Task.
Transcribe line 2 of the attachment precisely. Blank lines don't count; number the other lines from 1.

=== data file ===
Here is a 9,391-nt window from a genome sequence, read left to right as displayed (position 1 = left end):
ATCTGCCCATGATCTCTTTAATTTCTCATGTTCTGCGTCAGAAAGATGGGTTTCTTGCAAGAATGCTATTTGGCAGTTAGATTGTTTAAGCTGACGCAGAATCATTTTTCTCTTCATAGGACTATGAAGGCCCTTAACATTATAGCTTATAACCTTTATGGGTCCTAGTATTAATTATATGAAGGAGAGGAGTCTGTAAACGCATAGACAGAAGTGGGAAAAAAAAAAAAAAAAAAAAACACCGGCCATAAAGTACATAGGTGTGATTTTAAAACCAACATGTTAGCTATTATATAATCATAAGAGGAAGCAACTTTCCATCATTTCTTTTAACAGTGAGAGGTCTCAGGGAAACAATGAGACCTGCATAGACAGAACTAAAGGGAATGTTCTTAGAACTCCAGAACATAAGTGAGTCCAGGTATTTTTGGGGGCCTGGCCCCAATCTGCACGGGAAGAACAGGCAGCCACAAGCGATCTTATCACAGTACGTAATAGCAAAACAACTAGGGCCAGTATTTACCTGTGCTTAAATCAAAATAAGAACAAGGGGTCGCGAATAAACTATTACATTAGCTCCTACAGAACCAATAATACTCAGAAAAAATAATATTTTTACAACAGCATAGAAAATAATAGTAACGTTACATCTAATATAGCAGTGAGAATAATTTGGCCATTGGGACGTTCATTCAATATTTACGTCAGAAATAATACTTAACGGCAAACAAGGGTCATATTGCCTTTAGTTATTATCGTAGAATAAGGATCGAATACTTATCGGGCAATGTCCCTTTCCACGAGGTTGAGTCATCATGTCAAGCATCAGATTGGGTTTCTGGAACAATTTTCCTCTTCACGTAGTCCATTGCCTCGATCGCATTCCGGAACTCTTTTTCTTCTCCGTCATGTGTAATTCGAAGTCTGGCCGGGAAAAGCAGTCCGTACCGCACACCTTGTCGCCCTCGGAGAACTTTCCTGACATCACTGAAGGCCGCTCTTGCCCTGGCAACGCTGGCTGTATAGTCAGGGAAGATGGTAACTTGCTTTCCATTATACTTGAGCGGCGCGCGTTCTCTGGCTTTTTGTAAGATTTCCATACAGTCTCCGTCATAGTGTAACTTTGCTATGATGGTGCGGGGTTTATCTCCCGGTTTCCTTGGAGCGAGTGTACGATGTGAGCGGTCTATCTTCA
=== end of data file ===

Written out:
ATCTGCCCATGATCTCTTTAATTTCTCATGTTCTGCGTCAGAAAGATGGGTTTCTTGCAAGAATGCTATTTGGCAGTTAGATTGTTTAAGCTGACGCAGAATCATTTTTCTCTTCATAGGACTATGAAGGCCCTTAACATTATAGCTTATAACCTTTATGGGTCCTAGTATTAATTATATGAAGGAGAGGAGTCTGTAAACGCATAGACAGAAGTGGGAAAAAAAAAAAAAAAAAAAAACACCGGCCATAAAGTACATAGGTGTGATTTTAAAACCAACATGTTAGCTATTATATAATCATAAGAGGAAGCAACTTTCCATCATTTCTTTTAACAGTGAGAGGTCTCAGGGAAACAATGAGACCTGCATAGACAGAACTAAAGGGAATGTTCTTAGAACTCCAGAACATAAGTGAGTCCAGGTATTTTTGGGGGCCTGGCCCCAATCTGCACGGGAAGAACAGGCAGCCACAAGCGATCTTATCACAGTACGTAATAGCAAAACAACTAGGGCCAGTATTTACCTGTGCTTAAATCAAAATAAGAACAAGGGGTCGCGAATAAACTATTACATTAGCTCCTACAGAACCAATAATACTCAGAAAAAATAATATTTTTACAACAGCATAGAAAATAATAGTAACGTTACATCTAATATAGCAGTGAGAATAATTTGGCCATTGGGACGTTCATTCAATATTTACGTCAGAAATAATACTTAACGGCAAACAAGGGTCATATTGCCTTTAGTTATTATCGTAGAATAAGGATCGAATACTTATCGGGCAATGTCCCTTTCCACGAGGTTGAGTCATCATGTCAAGCATCAGATTGGGTTTCTGGAACAATTTTCCTCTTCACGTAGTCCATTGCCTCGATCGCATTCCGGAACTCTTTTTCTTCTCCGTCATGTGTAATTCGAAGTCTGGCCGGGAAAAGCAGTCCGTACCGCACACCTTGTCGCCCTCGGAGAACTTTCCTGACATCACTGAAGGCCGCTCTTGCCCTGGCAACGCTGGCTGTATAGTCAGGGAAGATGGTAACTTGCTTTCCATTATACTTGAGCGGCGCGCGTTCTCTGGCTTTTTGTAAGATTTCCATACAGTCTCCGTCATAGTGTAACTTTGCTATGATGGTGCGGGGTTTATCTCCCGGTTTCCTTGGAGCGAGTGTACGATGTGAGCGGTCTATCTTCA